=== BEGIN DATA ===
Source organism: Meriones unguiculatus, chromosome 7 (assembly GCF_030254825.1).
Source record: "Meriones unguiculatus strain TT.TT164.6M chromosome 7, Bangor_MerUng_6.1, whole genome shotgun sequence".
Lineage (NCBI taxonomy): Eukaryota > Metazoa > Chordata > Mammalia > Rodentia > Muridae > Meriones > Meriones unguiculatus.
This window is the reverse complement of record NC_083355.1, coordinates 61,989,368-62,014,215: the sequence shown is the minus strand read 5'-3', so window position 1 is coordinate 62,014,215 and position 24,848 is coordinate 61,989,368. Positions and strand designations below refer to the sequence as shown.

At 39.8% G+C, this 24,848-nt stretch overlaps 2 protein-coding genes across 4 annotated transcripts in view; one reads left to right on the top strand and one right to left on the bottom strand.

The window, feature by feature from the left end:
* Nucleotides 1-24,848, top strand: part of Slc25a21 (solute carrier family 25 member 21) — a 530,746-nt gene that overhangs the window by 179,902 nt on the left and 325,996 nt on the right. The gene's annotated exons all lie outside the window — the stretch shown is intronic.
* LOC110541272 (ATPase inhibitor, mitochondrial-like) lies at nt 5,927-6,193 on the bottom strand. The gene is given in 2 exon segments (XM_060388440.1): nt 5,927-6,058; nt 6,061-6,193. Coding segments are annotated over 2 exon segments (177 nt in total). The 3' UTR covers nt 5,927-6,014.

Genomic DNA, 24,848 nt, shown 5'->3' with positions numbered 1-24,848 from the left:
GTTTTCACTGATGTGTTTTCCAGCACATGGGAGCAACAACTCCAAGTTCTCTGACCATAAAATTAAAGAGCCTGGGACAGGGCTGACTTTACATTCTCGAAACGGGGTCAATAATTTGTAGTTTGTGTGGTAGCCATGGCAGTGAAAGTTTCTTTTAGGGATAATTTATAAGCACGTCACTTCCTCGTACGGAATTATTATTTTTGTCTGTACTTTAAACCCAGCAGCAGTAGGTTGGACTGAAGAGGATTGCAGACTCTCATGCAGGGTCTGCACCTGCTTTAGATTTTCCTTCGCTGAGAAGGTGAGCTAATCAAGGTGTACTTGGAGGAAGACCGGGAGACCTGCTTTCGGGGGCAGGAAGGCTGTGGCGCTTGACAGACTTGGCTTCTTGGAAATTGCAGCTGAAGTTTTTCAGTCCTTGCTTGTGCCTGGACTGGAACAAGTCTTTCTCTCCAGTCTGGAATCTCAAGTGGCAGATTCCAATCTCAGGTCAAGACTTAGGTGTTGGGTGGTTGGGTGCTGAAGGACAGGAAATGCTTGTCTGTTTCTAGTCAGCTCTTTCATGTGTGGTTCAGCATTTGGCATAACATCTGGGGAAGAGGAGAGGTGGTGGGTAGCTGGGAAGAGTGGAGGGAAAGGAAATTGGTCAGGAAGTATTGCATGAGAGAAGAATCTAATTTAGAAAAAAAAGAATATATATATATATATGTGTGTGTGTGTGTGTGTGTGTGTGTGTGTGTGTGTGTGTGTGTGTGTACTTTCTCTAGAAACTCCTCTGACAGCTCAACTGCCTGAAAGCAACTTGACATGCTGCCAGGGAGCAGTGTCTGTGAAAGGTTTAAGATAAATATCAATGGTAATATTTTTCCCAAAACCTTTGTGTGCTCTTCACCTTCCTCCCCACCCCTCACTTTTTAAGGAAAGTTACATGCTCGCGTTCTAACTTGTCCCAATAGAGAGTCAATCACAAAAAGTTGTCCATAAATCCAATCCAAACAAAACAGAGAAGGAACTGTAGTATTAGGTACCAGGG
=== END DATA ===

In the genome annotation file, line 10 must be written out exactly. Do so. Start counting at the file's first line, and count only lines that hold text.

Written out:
GTTTTCACTGATGTGTTTTCCAGCACATGGGAGCAACAACTCCAAGTTCTCTGACCATAAAATTAAAGAGCCTGGGACAGGGCTGACTTTACATTCTCGAAACGGGGTCAATAATTTGTAGTTTGTGTGGTAGCCATGGCAGTGAAAGTTTCTTTTAGGGATAATTTATAAGCACGTCACTTCCTCGTACGGAATTATTATTTTTGTCTGTACTTTAAACCCAGCAGCAGTAGGTTGGACTGAAGAGGATTGCAGACTCTCATGCAGGGTCTGCACCTGCTTTAGATTTTCCTTCGCTGAGAAGGTGAGCTAATCAAGGTGTACTTGGAGGAAGACCGGGAGACCTGCTTTCGGGGGCAGGAAGGCTGTGGCGCTTGACAGACTTGGCTTCTTGGAAATTGCAGCTGAAGTTTTTCAGTCCTTGCTTGTGCCTGGACTGGAACAAGTCTTTCTCTCCAGTCTGGAATCTCAAGTGGCAGATTCCAATCTCAGGTCAAGACTTAGGTGTTGGGTGGTTGGGTGCTGAAGGACAGGAAATGCTTGTCTGTTTCTAGTCAGCTCTTTCATGTGTGGTTCAGCATTTGGCATAACATCTGGGGAAGAGGAGAGGTGGTGGGTAGCTGGGAAGAGTGGAGGGAAAGGAAATTGGTCAGGAAGTATTGCATGAGAGAAGAATCTAATTTAGAAAAAAAAGAATATATATATATATATGTGTGTGTGTGTGTGTGTGTGTGTGTGTGTGTGTGTGTGTGTGTGTGTACTTTCTCTAGAAACTCCTCTGACAGCTCAACTGCCTGAAAGCAACTTGACATGCTGCCAGGGAGCAGTGTCTGTGAAAGGTTTAAGATAAATATCAATGGTAATATTTTTCCCAAAACCTTTGTGTGCTCTTCACCTTCCTCCCCACCCCTCACTTTTTAAGGAAAGTTACATGCTCGCGTTCTAACTTGTCCCAATAGAGAGTCAATCACAAAAAGTTGTCCATAAATCCAATCCAAACAAAACAGAGAAGGAACTGTAGTATTAGGTACCAGGG